Movie review: In The Heights

Washington Heights, NYC

In The Heights
(Left Center-Right Center) ANTHONY RAMOS as Usnavi and MELISSA BARRERA as Vanessa in Warner Bros. Pictures’ “IN THE HEIGHTS,” a Warner Bros. Pictures release.

My Father’s Day present was my wife taking herself, our daughter, and me to the new movie In The Heights. After church, someone had noted that it’s airing on HBO Max or whatever. Goodness, no thanks. I’ve seen too many films on the small screen in the past year.

We walked to the Madison Theatre. Not only is it our neighborhood cinema, but it had been closed for months because of the pandemic, though it did offer takeout food.

Will this be a private showing? We were the first three people in the theater. There was a party of four that came in during the many previews for films not in my queue, mong them Quiet Place II, F9, the Hitman’s Wife’s Bodyguard, and the new Top Gun.

We all enjoyed the story of a bodega owner named Usnavi (Anthony Ramos from Hamilton) telling a tale about the folks in his Washington Heights, New York City neighborhood. Nina (Leslie Grace) is home for the summer after her first year at Stanford, the pride of the neighborhood, especially her father Kevin (Jimmy Smits). His cab company employes her old beau Benny (Corey Hawkins).

Usnavi is assisted at the store by his cousin Sonny (Gregory Diaz IV). The proprietor has ad a long-standing, but unstated crush on the artistic Vanessa (Melissa Barrera). Meanwhile, Abuela Claudia (Olga Merediz) is a cross between the mayor of Washington Heights and everyone’s mother.

There are lots of good tunes, most largely unfamiliar to me; the Abuela song was quite touching. Some impressive dancing is taking place, especially 96,000, in and around a swimming pool, which had to be a technological challenge

I’ll allow that at 2:24, it’s about 15 minutes too long, even with some of the songs from the  Tony-winning score left out. This is a regular sin of musicals, in my experience. Still, I was never bored.


This begs the question, then. Why has In The Heights been a commercial failure thus far? After a mediocre opening, the box office dropped some 67% in its second weekend. The reviews were good; on Rotten Tomatoes, the critics were 96% positive and were 95% of audiences.

Is it because some of it was in Spanish? I didn’t find it a barrier myself since most of the film is in English. But potential viewers may have worried nonetheless. Did the color controversy, mentioned by Ken Levine in paragraph seven, have anything to keep people not only home but off HBO Max? I don’t know.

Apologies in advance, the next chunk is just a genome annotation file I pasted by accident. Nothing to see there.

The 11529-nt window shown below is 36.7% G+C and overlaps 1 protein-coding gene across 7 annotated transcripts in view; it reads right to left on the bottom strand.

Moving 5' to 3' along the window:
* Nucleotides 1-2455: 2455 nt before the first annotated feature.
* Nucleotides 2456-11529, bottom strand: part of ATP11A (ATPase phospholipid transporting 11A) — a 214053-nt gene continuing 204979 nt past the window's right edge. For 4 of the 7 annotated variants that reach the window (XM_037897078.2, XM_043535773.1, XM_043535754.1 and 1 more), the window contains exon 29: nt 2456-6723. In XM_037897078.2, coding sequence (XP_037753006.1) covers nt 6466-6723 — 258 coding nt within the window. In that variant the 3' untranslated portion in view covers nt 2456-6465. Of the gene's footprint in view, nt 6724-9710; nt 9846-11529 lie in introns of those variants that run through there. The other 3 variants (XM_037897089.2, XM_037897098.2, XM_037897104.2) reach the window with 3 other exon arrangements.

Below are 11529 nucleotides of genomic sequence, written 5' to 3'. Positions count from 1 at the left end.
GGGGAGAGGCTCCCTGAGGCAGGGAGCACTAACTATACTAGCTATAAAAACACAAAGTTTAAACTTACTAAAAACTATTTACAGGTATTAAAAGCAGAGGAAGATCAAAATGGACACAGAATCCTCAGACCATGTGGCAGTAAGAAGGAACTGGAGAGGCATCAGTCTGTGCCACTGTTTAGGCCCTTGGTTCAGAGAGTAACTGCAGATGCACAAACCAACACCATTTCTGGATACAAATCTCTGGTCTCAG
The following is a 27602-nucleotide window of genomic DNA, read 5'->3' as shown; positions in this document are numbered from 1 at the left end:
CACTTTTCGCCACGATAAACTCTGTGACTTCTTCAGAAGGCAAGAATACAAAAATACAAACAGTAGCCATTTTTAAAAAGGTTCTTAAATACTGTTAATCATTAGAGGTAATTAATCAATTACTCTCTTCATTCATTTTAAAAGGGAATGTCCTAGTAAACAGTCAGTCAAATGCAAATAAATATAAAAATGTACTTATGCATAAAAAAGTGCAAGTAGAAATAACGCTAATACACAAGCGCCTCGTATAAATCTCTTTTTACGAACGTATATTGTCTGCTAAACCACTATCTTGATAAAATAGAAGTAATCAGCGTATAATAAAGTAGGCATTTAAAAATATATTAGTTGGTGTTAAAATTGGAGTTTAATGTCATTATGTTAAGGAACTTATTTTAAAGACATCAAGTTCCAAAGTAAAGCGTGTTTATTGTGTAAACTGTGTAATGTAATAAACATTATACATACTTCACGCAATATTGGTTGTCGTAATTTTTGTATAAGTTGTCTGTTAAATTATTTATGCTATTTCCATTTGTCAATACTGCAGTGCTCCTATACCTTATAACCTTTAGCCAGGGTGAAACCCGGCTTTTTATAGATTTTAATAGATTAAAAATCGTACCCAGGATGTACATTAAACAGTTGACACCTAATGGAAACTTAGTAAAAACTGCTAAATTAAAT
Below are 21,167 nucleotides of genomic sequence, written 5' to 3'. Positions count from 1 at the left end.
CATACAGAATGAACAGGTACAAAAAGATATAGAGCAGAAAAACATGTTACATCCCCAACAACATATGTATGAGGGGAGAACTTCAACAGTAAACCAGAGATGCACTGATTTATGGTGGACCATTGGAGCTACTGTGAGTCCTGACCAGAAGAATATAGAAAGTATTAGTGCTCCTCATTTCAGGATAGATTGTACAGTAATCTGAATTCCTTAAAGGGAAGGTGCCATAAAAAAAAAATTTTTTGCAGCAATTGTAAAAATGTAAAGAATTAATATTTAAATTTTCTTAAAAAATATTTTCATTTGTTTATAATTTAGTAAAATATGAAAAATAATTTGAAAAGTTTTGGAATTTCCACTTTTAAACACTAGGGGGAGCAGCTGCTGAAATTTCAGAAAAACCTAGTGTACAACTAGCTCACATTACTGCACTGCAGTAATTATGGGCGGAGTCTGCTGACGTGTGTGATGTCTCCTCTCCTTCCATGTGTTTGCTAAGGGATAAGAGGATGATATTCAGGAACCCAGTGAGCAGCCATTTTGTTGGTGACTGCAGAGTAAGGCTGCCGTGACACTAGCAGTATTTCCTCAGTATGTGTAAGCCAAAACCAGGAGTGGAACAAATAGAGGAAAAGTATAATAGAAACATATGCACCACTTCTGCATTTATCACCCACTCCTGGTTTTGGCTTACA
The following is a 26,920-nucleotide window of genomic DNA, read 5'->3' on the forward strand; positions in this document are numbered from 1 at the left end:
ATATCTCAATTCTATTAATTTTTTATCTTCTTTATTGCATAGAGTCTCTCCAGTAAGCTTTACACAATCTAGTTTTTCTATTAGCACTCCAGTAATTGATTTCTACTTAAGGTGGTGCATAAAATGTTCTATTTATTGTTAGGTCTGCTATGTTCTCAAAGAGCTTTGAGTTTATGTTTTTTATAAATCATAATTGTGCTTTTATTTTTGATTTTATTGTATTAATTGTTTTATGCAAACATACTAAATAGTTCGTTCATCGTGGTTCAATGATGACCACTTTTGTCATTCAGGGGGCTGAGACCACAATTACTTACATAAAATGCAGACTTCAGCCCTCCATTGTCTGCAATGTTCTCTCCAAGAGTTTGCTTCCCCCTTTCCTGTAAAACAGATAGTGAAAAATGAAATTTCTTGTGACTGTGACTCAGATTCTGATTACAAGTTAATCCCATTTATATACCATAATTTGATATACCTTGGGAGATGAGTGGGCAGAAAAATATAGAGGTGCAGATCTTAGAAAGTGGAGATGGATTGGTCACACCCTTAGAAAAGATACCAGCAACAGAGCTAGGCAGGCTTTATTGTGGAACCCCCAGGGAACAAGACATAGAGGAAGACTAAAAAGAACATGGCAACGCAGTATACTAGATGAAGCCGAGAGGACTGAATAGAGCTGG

I’m recommending In The Heights, in the theater, if you can see it there. Lots of funny Hamilton touches. Phone music featuring You’ll Be Back. Christopher Jackson (George Washington) as the ice cream truck driver competing with the ices seller (Lin-Manuel Miranda, who of course, co-wrote In the Heights and Hamilton.) And wait until the very end.

Alexander Hamilton: “Just you wait”

the world turned upside-down

hamilton logoBy our calculations, my family has listened to the original cast recording of the musical Hamilton a minimum of 250 times in the past four years. This is not an exaggeration, and for my daughter, who had it on REPEAT as she went to bed, probably a vast undercount.

She knew/knows all the actors in the original cast and which roles they played. She has books, pictures, calendars about that production. For her part, my wife has finished the lengthy Ron Chernow book that Lin-Manuel Miranda read which eventually led to the musical.

We’ve watched Lin-Manuel Miranda’s performance at the White House Poetry Jam Writer on May 12, 2009, accompanied by Alex Lacamoire. This was Six Years Before the Play Hit the Broadway Stage.

We’ve seen, more than once, Hamilton’s America which debuted on October 21, 2016 as part of PBS’s “Great Performances”. We viewed the Tonys when the pop culture Broadway phenomenon won 11 of the 16 Tony Awards® for which it was nominated.

The creators received a special award at the Kennedy Center Honors. We’ve listened to the Weird Al parody.

And around Albany, NY, in particular, there’s the Hamilton Effect, with several sites of significance to him and especially the Schuylers, the family he married into. The Albany Institute of History and Art has an exhibit The Schuyler Sisters and Their Circle right now.

By coincidence, the Park Playhouse in Albany staged a production of In the Heights in July, Miranda’s FIRST Tony-winning musical. My wife and I enjoyed the show, puzzled by a local critic’s dis of the lead’s performance.

When we knew that Hamilton was coming to Proctor’s Theatre in Schenectady, we bought three tickets each for the six shows in the package, back in May of 2018. (We had purchased two season ticket the year before, so it wasn’t that much of a stretch.) We weren’t going to throw away our shot at seeing the show. The wait seemed interminable.

Finally, it’s H-day, August 18. My wife switches out her purse because large, non-clear ones are banned.

For a piece I already know so well, will it be as enjoyable as I anticipated? The answer is an enthusiastic YES. This in spite of the fact that they used a standby, Wonza Johnson, usually played by Edred Utomi, for the title role.

My buddy Amy Biancolli wrote on Facebook: “It’s more than a musical. It’s an opera and a ballet and a discourse on grief and a thrilling, epic poem on the arc and nature of history. And it’s hilarious. And mesmerizing. And infectious. And moving.”

I did learn there are a few spoken-word bits in the story. My wife picked up on some plot points. I don’t think I cried more than three or four times. I’m convinced that understanding the libretto beforehand enhances the appreciation of the story. Even before the performance, Hamilton has been firmly lodged in my Top Five favorite musicals, along with West Side Story and Fiddler on the Roof.

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